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is not a breast cancer gene carrier,
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and has not previously had radiation to the chest.
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In terms of when we recommend that women
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begin breast cancer screening, between the ages of 40 and 49.
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Healthcare professionals will usually speak with women
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about the pros and cons of screening beginning at that age.
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A moderate-risk individual is an individual
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who has not previously had breast cancer,
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but has a family member, particularly a first-degree family member,
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who has had breast cancer, but does not carry
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one of the known breast cancer genes.
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The recommendations for screening for a moderate-risk individual
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are the same as an average-risk individual,
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and that needs to be very carefully individualized for each person.
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A high-risk individual is an individual who has previously
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had breast cancer themselves,
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or who has a first-degree family member
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with breast cancer who is a known gene carrier,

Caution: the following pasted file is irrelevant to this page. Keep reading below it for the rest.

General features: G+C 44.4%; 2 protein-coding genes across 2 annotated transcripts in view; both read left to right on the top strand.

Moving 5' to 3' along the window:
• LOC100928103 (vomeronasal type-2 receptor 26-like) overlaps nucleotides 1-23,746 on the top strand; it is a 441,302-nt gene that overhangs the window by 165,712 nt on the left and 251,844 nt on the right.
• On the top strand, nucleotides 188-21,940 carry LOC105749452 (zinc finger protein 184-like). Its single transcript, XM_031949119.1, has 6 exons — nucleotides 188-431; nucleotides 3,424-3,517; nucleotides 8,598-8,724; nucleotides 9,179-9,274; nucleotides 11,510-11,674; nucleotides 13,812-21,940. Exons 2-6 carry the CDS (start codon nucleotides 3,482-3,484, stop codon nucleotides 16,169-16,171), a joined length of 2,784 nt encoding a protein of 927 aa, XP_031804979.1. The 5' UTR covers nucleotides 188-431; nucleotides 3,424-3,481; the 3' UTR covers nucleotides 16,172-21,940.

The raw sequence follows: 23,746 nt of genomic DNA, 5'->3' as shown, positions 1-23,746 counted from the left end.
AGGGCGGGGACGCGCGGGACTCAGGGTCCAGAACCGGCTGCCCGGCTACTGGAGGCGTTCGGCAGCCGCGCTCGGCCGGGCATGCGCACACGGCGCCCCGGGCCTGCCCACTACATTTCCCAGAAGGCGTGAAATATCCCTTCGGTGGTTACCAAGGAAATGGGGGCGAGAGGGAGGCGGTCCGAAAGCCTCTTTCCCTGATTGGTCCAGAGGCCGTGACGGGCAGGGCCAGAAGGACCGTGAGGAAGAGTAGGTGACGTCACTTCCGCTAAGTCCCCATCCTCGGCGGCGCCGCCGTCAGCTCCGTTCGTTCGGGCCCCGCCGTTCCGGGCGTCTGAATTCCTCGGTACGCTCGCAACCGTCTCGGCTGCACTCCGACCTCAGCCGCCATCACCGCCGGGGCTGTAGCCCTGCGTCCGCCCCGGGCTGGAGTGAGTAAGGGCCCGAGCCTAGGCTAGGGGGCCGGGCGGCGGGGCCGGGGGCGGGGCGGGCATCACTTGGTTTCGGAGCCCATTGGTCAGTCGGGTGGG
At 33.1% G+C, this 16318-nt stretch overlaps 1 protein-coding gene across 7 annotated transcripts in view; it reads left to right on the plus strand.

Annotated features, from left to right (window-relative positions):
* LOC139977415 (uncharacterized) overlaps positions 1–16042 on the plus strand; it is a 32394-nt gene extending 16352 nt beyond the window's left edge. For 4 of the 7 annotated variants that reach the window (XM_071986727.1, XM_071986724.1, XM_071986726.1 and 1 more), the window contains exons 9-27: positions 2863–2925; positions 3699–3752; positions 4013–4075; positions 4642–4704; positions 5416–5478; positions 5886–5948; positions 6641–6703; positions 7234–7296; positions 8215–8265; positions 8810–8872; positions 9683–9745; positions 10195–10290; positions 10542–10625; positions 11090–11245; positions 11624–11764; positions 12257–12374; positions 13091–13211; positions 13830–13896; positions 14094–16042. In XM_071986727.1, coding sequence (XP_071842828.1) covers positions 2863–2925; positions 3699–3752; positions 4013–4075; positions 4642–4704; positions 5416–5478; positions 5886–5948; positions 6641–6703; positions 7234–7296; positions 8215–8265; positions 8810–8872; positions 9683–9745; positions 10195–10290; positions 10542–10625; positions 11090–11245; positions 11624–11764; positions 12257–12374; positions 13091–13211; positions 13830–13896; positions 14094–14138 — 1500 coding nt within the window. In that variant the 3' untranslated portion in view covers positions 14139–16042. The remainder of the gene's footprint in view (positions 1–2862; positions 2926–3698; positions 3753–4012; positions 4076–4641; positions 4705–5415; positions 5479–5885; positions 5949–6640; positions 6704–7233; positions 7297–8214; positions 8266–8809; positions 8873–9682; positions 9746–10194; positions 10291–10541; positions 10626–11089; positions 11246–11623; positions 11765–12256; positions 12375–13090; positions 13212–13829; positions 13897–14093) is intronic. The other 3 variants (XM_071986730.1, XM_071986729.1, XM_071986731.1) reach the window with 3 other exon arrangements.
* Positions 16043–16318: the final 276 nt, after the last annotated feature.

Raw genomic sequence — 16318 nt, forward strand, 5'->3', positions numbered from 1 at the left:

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but that person has not been tested for the gene,
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or if an individual is a known breast cancer gene carrier.
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For women who are anxious about having a mammogram,
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I think it's important to remember that once you've had
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that first mammogram, the anxiety will lessen
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with subsequent mammograms, and the benefit
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of having the mammogram far outweighs the risk,
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and your healthcare providers are here to help guide you
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through the process of doing the next steps,
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getting the diagnosis, having the appropriate treatment,
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and then being followed, so that you can get to the other side
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and live a full life, hopefully without cancer.
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Breast cancer screening guidelines for women. Atlanta, GA: Centers for Disease Control and Prevention. (Accessed on January 25, 2020 at https://www.cdc.gov/cancer/breast/pdf/breastcancerscreeningguidelines.pdf.)
Mammogram basics. Atlanta, GA: American Cancer Society. (Accessed on January 25, 2020 at https://www.cancer.org/cancer/breast-cancer/screening-tests-and-early-detection/mammograms/mammogram-basics.html.)
What is a breast cancer screening? Atlanta, GA: Centers for Disease Control and Prevention, 2018. (Accessed on January 25, 2020 at https://www.cdc.gov/cancer/breast/basic_info/screening.htm.)